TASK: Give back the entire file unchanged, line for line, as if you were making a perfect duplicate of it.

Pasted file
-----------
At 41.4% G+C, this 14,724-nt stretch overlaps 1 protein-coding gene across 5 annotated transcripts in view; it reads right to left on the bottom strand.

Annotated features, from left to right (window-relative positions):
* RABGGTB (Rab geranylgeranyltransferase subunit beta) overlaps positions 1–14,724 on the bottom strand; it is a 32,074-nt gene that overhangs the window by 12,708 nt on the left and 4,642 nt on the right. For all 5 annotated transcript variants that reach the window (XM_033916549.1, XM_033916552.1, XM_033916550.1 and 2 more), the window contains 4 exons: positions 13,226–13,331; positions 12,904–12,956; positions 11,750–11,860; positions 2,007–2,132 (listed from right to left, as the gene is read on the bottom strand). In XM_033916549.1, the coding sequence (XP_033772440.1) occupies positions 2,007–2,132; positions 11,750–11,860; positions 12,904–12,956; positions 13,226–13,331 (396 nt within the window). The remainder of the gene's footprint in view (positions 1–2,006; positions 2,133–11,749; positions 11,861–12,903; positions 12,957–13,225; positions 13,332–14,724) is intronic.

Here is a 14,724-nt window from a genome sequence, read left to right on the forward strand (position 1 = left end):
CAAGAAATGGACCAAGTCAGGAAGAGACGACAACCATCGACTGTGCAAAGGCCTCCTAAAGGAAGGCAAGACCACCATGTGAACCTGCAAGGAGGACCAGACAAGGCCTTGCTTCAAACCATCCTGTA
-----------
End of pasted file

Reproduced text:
At 41.4% G+C, this 14,724-nt stretch overlaps 1 protein-coding gene across 5 annotated transcripts in view; it reads right to left on the bottom strand.

Annotated features, from left to right (window-relative positions):
* RABGGTB (Rab geranylgeranyltransferase subunit beta) overlaps positions 1–14,724 on the bottom strand; it is a 32,074-nt gene that overhangs the window by 12,708 nt on the left and 4,642 nt on the right. For all 5 annotated transcript variants that reach the window (XM_033916549.1, XM_033916552.1, XM_033916550.1 and 2 more), the window contains 4 exons: positions 13,226–13,331; positions 12,904–12,956; positions 11,750–11,860; positions 2,007–2,132 (listed from right to left, as the gene is read on the bottom strand). In XM_033916549.1, the coding sequence (XP_033772440.1) occupies positions 2,007–2,132; positions 11,750–11,860; positions 12,904–12,956; positions 13,226–13,331 (396 nt within the window). The remainder of the gene's footprint in view (positions 1–2,006; positions 2,133–11,749; positions 11,861–12,903; positions 12,957–13,225; positions 13,332–14,724) is intronic.

Here is a 14,724-nt window from a genome sequence, read left to right on the forward strand (position 1 = left end):
CAAGAAATGGACCAAGTCAGGAAGAGACGACAACCATCGACTGTGCAAAGGCCTCCTAAAGGAAGGCAAGACCACCATGTGAACCTGCAAGGAGGACCAGACAAGGCCTTGCTTCAAACCATCCTGTA